Canadian Solar sees grid parity for big solar in 5 years | RenewEconomy

Canadian Solar sees grid parity for big solar in 5 years

Canadian Solar says grid parity at utility scale only a few years away, but storage key to shifting loads of small and big solar.


Global solar manufacturing giant Canadian Solar expects that solar power will be competitive with fossil fuels in many countries with five years.

In an interview with RenewEconomy, chief commercial officer Yan Zhuang said utility-scale solar costs were currently around 15c/kWh. But within five years this would fall to around 10c/kWh. By this time, fossil fuels will be around the same price.

However, Zhuang said the arrival of cost competitive energy storage would be a key for solar’s future growth, because the output needed to be delivered.

“Storage is just so important now – whether we are moving to self consumption (at the residential and commercial level) and at utility-scale. It will become a game changer because we need to shift the load. But we are not quite there yet.”

Once storage became a viable commercial option, Zhuang said that residential solar would then truly be at “grid parity”. He said residential rooftop was not at grid parity yet because “there was no sun in the evening”.

But he said solar was already at grid parity for commercial users with daytime loads, and for off-grid locations where diesel or other expensive fuels were the only option.

Canadian Solar is the fourth biggest solar manufacturer in the world. This interview was conducted before its 2nd quarter results were released last week, during Zhuang’s recent trip to Australia which included Clean Energy Week.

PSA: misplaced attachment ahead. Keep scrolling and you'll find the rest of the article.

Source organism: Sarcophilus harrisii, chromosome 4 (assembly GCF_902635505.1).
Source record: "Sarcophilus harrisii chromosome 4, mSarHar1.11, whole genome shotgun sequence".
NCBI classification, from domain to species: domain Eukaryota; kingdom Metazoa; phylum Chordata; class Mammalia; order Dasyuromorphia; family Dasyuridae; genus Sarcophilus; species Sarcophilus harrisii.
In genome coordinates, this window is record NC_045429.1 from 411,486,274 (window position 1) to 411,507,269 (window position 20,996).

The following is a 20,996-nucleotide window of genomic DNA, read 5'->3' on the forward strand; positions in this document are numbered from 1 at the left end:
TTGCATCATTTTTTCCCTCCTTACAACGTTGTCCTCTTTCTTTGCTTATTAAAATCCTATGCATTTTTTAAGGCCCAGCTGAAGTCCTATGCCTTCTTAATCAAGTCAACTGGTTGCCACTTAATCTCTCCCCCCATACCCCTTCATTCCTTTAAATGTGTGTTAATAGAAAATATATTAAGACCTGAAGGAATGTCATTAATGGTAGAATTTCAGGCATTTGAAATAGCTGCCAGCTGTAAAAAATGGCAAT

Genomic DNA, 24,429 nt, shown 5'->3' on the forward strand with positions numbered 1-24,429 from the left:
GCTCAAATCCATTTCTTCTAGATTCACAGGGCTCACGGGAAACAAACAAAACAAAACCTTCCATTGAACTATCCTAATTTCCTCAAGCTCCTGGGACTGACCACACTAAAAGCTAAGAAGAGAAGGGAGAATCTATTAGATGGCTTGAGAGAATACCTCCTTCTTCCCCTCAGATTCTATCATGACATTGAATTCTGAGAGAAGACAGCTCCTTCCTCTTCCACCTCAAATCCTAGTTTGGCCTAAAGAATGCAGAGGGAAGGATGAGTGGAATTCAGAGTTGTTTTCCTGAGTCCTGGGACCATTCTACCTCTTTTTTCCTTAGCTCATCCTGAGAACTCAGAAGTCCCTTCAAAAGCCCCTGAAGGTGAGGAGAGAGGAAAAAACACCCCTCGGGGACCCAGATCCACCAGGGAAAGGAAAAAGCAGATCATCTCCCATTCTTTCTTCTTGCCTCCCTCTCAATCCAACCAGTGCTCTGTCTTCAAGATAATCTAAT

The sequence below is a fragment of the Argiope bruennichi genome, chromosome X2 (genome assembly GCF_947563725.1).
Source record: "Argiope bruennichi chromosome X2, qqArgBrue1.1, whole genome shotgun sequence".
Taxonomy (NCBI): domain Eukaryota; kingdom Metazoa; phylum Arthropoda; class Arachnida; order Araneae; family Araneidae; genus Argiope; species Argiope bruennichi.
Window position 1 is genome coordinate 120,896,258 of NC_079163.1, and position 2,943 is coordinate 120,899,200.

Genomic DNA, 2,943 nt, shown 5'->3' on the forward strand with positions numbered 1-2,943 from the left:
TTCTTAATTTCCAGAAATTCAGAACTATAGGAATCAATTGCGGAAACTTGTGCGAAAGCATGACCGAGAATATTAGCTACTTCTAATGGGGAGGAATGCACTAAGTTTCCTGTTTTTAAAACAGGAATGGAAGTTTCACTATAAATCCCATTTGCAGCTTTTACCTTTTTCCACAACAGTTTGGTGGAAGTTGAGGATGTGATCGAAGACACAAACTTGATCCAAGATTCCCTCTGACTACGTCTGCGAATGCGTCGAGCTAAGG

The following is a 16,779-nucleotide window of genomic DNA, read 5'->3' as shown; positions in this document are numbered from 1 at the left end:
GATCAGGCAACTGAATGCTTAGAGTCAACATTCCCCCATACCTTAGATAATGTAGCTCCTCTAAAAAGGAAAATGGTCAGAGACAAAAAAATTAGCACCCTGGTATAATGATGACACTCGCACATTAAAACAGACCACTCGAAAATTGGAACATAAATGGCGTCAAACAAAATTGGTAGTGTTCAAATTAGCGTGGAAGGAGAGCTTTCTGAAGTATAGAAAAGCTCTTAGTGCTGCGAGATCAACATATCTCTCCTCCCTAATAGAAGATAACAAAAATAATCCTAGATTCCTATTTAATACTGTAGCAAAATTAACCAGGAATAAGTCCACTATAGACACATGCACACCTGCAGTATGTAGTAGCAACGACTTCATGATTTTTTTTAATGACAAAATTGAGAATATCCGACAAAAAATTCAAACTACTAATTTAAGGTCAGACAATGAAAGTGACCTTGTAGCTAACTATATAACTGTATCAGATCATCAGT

Zhuang said the global solar manufacturing industry had reached a critical juncture, with a shakeout caused by many firms running short of cash because of accumulated losses.

This was occurring up and down the supply chain. In turn, companies were now focusing on increasing margins and were no longer selling below cost.

“The industry is behaving much more rationally now,” he said. “I don’t see an obvious trend of module prices coming down until the industry comes back to profitability.”

Zhuang said his company was enjoying strong margins in the US market, and in the Japanese market, where it claims a large share after installing 160MW in the second quarter.

He described the Australian market as “stable”, but saw growth in areas such as Mexico, Peru, Brazil, Ecuador and Pakistan, which he said had recently ended diesel subsidies and was facing chronic energy shortages.

“The self-consumption market in Pakistan will be very strong. The payback for the residential and commercial PV market is now around 3-4 years.”


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